The two major theories for the arrival of Hinduism in Indonesia include South Indian sea traders brought Hinduism with them, and second being Indonesian royalty welcomed Indian religions and culture, and it is they who first adopted these spiritual ideas followed by the masses. Indonesian islands adopted both Hindu and Buddhist ideas, fusing them with pre-existing native folk religion and Animist beliefs. In the 4th century, the kingdom of Kutai in East Kalimantan, Tarumanagara in West Java, and Holing (Kalingga) in Central Java, were among the early Hindu states established in the region. Several notable ancient Indonesian Hindu kingdoms were Mataram, famous for the construction of one of the world's largest Hindu temple complexes - the Prambanan temple, followed by Kediri and Singhasari. Hinduism along with Buddhism spread across the archipelago. Numerous sastras and sutras of Hinduism were translated into Javanese language, and expressed in art form. Rishi Agastya, for example, is described as the principal figure in the 11th century Javanese text Agastya parva; the text includes puranas, and a mixture of ideas from the Samkhya and Vedanta schools of Hinduism. The Hindu-Buddhist ideas reached the peak of its influence in the 14th century. The last and largest among Hindu-Buddhist Javanese empires, Majapahit, influenced the Indonesian archipelago.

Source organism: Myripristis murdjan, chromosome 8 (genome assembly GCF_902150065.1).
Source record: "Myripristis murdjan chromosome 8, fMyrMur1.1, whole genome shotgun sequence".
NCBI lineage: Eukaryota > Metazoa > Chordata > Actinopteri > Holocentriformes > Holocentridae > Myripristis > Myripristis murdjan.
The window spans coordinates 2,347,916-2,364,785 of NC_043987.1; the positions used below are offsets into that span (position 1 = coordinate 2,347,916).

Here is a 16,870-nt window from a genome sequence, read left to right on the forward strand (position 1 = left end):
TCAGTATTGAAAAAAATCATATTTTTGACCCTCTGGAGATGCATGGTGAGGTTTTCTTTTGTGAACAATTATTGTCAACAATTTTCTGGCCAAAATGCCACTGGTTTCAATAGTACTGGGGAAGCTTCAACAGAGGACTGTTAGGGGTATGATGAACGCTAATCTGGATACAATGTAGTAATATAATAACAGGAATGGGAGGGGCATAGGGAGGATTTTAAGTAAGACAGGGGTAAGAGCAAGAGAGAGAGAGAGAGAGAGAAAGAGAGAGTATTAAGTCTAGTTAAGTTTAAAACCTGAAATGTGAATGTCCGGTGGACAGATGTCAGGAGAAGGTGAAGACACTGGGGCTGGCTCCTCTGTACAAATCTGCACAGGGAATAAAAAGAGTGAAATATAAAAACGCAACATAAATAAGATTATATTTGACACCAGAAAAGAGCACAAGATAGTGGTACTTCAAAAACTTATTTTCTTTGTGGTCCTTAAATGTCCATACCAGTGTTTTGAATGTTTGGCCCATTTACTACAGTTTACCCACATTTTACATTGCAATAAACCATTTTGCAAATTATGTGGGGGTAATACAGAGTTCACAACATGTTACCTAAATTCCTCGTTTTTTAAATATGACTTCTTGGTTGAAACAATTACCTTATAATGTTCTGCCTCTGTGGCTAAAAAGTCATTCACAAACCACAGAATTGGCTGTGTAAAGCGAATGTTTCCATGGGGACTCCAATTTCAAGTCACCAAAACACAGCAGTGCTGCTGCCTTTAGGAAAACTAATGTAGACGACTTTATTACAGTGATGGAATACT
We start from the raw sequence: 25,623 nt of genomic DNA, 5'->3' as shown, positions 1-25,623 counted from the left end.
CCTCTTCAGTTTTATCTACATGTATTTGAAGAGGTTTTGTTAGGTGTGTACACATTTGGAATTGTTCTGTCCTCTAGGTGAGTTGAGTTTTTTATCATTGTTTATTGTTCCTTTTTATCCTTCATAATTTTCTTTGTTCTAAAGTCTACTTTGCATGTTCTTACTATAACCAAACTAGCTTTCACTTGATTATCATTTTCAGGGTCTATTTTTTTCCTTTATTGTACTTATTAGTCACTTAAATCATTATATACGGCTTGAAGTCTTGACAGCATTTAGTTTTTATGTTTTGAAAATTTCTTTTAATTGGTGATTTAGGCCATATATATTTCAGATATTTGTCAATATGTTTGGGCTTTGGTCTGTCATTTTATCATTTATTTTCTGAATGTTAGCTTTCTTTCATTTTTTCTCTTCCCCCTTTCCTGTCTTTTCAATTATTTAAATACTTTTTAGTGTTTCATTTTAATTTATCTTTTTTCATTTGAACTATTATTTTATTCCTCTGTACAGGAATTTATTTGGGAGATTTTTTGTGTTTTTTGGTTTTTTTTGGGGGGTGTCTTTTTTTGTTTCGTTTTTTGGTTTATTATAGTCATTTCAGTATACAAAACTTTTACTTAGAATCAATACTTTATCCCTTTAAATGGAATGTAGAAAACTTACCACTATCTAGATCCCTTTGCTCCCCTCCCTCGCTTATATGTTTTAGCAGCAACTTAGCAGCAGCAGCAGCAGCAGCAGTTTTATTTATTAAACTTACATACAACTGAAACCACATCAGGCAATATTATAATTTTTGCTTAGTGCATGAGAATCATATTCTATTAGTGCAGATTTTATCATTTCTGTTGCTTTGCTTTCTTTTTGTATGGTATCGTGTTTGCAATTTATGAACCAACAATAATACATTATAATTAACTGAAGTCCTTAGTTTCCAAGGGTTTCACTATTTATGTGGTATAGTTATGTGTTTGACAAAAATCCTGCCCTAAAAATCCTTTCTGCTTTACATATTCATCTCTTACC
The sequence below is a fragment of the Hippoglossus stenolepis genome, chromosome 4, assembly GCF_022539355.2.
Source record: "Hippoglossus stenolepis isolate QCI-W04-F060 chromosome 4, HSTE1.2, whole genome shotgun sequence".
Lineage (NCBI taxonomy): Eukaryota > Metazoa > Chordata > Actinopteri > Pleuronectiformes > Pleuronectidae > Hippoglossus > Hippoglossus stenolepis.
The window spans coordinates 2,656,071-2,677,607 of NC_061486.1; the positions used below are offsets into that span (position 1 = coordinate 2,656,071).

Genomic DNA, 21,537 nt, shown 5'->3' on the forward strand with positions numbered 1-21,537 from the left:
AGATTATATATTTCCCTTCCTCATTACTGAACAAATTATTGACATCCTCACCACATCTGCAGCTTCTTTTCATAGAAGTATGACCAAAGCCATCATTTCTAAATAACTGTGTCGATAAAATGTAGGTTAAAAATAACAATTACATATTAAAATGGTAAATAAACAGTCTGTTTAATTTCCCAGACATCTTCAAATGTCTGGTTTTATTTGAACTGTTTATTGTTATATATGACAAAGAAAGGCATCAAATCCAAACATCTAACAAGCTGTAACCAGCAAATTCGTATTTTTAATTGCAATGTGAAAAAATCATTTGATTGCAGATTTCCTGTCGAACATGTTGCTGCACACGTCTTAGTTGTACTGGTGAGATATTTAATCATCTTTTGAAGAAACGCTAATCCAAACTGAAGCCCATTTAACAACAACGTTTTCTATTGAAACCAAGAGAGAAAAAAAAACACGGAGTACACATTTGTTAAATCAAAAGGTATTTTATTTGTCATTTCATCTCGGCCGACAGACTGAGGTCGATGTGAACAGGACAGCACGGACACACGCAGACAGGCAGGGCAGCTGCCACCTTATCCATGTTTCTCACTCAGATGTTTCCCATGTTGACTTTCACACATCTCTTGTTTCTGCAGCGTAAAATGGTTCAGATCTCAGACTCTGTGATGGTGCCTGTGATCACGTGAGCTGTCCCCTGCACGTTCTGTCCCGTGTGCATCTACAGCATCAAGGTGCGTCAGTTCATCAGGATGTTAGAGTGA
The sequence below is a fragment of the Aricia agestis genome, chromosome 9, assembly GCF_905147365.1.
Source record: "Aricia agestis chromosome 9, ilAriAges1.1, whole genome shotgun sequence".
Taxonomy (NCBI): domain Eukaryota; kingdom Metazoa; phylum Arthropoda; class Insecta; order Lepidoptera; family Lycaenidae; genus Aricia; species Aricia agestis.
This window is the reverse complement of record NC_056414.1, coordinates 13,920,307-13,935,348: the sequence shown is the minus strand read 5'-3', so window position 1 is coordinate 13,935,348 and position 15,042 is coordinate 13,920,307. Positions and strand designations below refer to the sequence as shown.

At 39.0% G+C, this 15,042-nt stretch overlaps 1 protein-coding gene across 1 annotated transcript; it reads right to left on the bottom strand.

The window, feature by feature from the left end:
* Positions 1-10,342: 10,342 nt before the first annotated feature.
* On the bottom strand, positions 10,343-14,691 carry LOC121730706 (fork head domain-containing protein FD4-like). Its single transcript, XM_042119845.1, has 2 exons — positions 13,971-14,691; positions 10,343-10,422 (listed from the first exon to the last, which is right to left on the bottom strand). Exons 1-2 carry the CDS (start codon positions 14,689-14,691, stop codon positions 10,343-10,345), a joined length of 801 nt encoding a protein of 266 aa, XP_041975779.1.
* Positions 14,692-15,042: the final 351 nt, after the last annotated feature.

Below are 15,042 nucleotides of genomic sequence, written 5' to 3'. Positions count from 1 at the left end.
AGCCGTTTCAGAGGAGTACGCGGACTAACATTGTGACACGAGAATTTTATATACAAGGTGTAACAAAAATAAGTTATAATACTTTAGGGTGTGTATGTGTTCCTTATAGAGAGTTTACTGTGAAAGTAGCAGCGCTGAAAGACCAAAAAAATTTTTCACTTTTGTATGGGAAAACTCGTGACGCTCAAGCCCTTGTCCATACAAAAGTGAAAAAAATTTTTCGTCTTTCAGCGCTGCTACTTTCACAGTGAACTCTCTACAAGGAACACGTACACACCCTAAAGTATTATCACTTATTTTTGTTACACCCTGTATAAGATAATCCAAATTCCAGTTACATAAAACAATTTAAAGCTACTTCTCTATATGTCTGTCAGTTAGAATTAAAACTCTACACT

Hinduism in colonial era
Sunni Muslim traders of Shafi'i fiqh, as well as Sufi Muslim traders from India, Oman and Yemen brought Islam to Indonesia. The earliest known mention of a small Islamic community midst Hindus of Indonesia is credited to Marco Polo, about 1297 AD, whom he referred to as a new community of Moorish traders in Perlak. Over 15th and 16th century, a Muslim militant campaign led by Sultans attacked Hindu-Buddhist kingdoms and various communities in Indonesian archipelago, with each Sultan trying to carve out a region or Island for control. Four diverse and contentious Islamic Sultanates emerged in north Sumatra (Aceh), south Sumatra, west and central Java, and in southern Borneo (Kalimantan).